Residential development trends are catchy. Companies in Lebanon very often adopt whatever seems to be working best or whatever is applied most on the residential market. Why reinvent the wheel, indeed? While this maxim may hold true in many instances and certainly simplifies life, the underlying reason behind a particular strategy may be diluted or entirely lost in the mechanical process of copy-pasting.
This is true for the strategy applied to price increments per floor in recently built residential buildings. Most developers in Beirut now follow a standard formula: increase the square meter asking price by $50–$100 per floor. In some exceptional cases, price increments can range from as low as $25 all the way up to $200 per square meter per floor.
Lower floor, lower prices
It is understandable that the first two floors of a building should have the lowest selling prices as they sit just above the noise and dust of the street and have very constricted views, poor ventilation and less natural light. But what exactly determines price increments for the subsequent floors?
Some very general patterns can be discerned. For instance, the poorer the quality of the area in which the residential building is located, the lower the increment. Asking sales prices in projects in middle market areas such as Bachoura, Tariq al-Jdideh or Fassouh usually increase by $25–$50 per square meter per floor.
On the other hand, some residential towers in prime, highly prized areas, such as Beirut Central District or along the Ain al-Mreisseh Corniche, increase their prices by $100–$200 per square meter per floor.
The main drawback of systematically increasing prices by a fixed amount per floor starting from the first floor is that the upper floors become exorbitantly expensive. If prices increase by $100 per square meter per floor, then the per square meter sales price of an 11th floor apartment is $1,000 more expensive than the sales price of the first floor apartment.
The problem is that sometimes this difference in prices is not justified. It is true that the upper floors of some buildings offer better quality and unobstructed views. However, if the difference in quality is not substantial, then an additional expense of $1,000 per square meter is unreasonably steep to the potential buyer.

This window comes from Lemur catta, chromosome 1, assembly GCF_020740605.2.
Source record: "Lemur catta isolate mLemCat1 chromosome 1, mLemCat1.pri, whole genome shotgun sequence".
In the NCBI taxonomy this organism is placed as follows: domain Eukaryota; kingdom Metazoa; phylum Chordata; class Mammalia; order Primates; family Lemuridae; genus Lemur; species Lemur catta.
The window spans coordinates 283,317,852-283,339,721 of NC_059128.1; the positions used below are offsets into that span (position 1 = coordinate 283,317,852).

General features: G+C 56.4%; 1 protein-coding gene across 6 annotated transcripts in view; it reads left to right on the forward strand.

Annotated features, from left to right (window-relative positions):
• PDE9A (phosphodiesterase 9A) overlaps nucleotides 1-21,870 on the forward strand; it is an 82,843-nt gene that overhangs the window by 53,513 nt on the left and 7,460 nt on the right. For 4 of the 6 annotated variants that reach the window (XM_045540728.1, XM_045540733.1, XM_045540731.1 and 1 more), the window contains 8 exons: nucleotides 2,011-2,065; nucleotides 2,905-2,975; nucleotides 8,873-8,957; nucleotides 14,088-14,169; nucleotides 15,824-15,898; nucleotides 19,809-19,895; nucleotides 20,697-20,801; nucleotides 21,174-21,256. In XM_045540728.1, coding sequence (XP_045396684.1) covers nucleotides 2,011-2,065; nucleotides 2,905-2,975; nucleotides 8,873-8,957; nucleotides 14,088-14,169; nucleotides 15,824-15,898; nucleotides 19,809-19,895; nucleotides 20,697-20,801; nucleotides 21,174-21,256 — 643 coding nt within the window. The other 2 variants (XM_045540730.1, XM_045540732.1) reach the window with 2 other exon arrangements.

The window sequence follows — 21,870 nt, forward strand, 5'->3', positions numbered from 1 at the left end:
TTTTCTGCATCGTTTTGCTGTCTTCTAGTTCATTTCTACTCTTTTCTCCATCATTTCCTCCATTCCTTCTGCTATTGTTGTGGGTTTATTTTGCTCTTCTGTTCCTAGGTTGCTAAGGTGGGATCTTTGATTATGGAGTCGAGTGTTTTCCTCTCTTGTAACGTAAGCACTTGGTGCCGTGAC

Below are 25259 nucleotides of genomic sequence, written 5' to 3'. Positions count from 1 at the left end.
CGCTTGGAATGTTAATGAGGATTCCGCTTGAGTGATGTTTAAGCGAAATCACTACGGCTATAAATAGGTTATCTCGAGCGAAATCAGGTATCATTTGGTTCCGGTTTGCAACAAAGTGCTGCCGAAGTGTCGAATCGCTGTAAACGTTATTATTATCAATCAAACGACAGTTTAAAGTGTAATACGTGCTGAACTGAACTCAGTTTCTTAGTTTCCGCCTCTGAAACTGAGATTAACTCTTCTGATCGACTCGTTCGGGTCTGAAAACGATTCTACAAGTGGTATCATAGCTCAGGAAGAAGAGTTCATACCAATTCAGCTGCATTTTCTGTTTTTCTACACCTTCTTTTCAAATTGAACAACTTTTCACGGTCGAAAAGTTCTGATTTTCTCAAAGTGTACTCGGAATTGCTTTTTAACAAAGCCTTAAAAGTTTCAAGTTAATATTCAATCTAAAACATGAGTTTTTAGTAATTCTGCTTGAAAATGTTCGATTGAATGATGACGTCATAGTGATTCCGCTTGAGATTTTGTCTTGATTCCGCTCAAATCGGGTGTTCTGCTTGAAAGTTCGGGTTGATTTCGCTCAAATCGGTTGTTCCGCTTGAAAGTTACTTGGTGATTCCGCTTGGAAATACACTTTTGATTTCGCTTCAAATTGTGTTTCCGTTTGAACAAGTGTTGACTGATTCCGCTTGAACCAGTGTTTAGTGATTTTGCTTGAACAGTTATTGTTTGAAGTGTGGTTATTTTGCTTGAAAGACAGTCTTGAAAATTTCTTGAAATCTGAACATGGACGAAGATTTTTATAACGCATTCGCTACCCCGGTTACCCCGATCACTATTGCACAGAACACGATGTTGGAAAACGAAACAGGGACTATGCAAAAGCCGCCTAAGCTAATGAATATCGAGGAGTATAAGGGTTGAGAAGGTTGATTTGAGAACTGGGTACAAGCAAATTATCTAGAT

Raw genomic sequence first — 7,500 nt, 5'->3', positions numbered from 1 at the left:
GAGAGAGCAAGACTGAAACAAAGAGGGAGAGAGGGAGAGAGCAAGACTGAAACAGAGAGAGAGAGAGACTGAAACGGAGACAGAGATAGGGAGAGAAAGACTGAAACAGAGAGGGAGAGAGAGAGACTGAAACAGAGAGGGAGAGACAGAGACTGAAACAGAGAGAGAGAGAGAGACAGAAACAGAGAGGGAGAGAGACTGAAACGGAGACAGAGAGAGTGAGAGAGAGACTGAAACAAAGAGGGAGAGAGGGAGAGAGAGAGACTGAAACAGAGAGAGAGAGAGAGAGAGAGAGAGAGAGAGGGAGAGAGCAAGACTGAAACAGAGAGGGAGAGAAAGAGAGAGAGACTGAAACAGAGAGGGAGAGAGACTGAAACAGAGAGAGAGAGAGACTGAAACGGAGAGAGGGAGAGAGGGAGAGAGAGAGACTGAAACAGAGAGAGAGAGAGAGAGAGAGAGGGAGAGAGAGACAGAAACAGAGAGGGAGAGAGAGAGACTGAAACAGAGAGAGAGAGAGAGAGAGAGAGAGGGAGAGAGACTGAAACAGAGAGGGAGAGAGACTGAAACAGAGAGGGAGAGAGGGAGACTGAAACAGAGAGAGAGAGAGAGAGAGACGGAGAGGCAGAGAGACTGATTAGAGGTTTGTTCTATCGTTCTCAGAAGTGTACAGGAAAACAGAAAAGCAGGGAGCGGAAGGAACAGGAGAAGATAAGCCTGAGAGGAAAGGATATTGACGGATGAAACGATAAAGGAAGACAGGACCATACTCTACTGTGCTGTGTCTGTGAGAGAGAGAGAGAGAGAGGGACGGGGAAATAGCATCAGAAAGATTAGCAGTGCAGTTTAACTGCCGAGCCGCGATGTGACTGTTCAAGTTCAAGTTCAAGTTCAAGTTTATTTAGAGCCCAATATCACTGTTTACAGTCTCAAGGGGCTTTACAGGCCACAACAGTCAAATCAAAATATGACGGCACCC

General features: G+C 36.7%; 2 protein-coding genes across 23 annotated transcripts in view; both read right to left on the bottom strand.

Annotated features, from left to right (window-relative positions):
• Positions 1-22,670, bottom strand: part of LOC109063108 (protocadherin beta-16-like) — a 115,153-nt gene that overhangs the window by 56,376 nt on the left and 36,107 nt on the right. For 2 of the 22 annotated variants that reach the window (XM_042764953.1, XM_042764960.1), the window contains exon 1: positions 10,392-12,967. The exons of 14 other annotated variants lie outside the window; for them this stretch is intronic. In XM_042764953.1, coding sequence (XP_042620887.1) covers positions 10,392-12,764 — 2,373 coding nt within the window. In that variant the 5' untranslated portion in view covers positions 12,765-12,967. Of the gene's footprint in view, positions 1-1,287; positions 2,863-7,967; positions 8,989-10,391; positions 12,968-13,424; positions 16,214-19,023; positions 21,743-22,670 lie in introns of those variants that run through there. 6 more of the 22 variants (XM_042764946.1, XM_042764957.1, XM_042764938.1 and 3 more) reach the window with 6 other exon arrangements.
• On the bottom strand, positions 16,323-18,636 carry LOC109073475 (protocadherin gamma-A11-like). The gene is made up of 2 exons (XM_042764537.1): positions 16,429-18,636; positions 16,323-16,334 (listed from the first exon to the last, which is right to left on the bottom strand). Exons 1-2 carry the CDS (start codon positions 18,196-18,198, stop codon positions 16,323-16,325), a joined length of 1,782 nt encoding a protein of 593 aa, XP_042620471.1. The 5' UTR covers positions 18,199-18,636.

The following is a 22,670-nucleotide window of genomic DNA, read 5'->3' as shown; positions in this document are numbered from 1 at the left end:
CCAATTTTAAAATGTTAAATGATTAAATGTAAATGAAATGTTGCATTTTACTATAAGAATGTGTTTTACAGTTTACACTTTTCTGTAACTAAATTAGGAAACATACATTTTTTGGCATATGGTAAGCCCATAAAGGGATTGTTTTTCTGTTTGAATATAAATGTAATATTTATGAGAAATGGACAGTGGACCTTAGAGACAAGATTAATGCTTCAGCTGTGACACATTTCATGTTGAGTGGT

An increase of $100 per square meter translates into a total of $15,000 for a standard 150 square meter apartment. Supposing that the apartment in this example is listed at a sales price of $2,200 per square meter, then this additional $15,000 would be almost equivalent to the registration fees of 5 percent — not a negligible amount.
More rational calculations
Price increments per floor level should instead follow a methodological reasoning. In the first place, the increase in prices must be justified by two basic premises: the improvement in the quality of the view from the upper floors and the quality of the neighborhood.
A more rational strategy would be to group floor levels together based on the quality of the view they offer and increase prices from one group to the next instead of increasing them from one floor to the next. For instance, if the view on the 6th floor is of the rooftop of the buildings across the street, but the 7th floor has an unobstructed view of the sea, then the 2nd to the 6th floors should have the same selling price and an increment should be applied between the 6th and 7th floors only.
Increments must also be coherent with the general state of the neighborhood. Regardless of the improvement in the views at the upper floors of a residential tower in a low end neighbourhood, for instance, an increment of $100 per square meter per floor can never be justified. With the resulting large budgets on the upper floors, buyers could purchase a less expensive property in a neighborhood of much better quality.
By systematically applying a fixed price increment per floor, developers place their upper-floor apartments out of the financial reach of customers buying in a specific area. And such overpriced apartments risk remaining vacant for years.